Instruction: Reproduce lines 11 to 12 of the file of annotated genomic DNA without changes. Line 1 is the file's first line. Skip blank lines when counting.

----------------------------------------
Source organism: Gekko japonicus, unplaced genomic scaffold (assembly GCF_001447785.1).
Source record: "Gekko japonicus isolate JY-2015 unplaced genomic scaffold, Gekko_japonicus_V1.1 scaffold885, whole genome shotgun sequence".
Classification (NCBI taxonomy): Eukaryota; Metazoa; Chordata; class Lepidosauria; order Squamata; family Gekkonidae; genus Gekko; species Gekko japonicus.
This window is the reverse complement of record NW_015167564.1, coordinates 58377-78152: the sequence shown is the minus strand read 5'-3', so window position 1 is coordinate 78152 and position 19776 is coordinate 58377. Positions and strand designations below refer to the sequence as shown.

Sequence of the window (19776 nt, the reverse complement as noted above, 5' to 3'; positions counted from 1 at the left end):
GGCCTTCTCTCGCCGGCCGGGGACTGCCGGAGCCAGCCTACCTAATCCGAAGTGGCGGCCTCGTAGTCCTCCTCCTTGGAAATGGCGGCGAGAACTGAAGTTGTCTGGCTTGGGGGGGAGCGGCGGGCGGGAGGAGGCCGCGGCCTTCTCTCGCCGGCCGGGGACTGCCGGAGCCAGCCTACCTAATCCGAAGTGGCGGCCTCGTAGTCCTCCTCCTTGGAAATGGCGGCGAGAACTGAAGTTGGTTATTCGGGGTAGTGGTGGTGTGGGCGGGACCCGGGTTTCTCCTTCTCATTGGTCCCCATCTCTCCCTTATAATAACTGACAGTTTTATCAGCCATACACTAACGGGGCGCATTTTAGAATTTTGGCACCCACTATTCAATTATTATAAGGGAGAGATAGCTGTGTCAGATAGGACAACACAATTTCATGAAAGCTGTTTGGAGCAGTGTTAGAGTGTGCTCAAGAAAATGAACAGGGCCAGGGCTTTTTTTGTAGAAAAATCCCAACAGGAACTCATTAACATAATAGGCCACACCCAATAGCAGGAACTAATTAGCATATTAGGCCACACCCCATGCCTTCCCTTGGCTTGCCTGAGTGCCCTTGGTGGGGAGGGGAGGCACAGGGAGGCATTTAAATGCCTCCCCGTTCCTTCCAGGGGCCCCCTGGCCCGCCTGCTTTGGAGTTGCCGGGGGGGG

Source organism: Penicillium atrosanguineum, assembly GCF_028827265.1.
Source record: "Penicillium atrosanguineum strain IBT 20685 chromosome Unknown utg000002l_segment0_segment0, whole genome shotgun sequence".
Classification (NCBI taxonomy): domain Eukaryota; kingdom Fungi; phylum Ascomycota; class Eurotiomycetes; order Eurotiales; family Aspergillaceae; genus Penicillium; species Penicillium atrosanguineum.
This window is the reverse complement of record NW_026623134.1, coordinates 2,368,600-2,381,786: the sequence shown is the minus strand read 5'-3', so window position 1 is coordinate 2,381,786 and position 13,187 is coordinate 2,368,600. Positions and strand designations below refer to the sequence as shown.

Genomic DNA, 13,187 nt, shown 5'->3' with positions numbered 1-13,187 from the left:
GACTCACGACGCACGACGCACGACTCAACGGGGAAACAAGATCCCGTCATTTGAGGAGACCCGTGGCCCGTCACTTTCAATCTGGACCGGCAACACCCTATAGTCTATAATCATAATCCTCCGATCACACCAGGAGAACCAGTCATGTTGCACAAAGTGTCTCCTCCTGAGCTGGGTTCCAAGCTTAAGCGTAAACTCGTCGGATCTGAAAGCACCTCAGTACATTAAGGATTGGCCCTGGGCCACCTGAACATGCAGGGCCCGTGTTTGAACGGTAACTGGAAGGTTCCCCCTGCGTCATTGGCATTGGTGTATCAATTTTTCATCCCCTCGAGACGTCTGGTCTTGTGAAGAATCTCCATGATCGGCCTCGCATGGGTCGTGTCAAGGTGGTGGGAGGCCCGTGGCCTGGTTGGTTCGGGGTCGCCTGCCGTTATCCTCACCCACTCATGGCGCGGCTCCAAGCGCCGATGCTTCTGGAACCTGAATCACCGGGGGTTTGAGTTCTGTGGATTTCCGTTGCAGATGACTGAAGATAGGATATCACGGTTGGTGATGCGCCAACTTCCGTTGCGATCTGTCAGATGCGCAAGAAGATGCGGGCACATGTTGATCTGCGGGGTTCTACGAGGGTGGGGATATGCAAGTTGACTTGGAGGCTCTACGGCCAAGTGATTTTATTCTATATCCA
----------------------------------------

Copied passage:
Genomic DNA, 13,187 nt, shown 5'->3' with positions numbered 1-13,187 from the left:
GACTCACGACGCACGACGCACGACTCAACGGGGAAACAAGATCCCGTCATTTGAGGAGACCCGTGGCCCGTCACTTTCAATCTGGACCGGCAACACCCTATAGTCTATAATCATAATCCTCCGATCACACCAGGAGAACCAGTCATGTTGCACAAAGTGTCTCCTCCTGAGCTGGGTTCCAAGCTTAAGCGTAAACTCGTCGGATCTGAAAGCACCTCAGTACATTAAGGATTGGCCCTGGGCCACCTGAACATGCAGGGCCCGTGTTTGAACGGTAACTGGAAGGTTCCCCCTGCGTCATTGGCATTGGTGTATCAATTTTTCATCCCCTCGAGACGTCTGGTCTTGTGAAGAATCTCCATGATCGGCCTCGCATGGGTCGTGTCAAGGTGGTGGGAGGCCCGTGGCCTGGTTGGTTCGGGGTCGCCTGCCGTTATCCTCACCCACTCATGGCGCGGCTCCAAGCGCCGATGCTTCTGGAACCTGAATCACCGGGGGTTTGAGTTCTGTGGATTTCCGTTGCAGATGACTGAAGATAGGATATCACGGTTGGTGATGCGCCAACTTCCGTTGCGATCTGTCAGATGCGCAAGAAGATGCGGGCACATGTTGATCTGCGGGGTTCTACGAGGGTGGGGATATGCAAGTTGACTTGGAGGCTCTACGGCCAAGTGATTTTATTCTATATCCA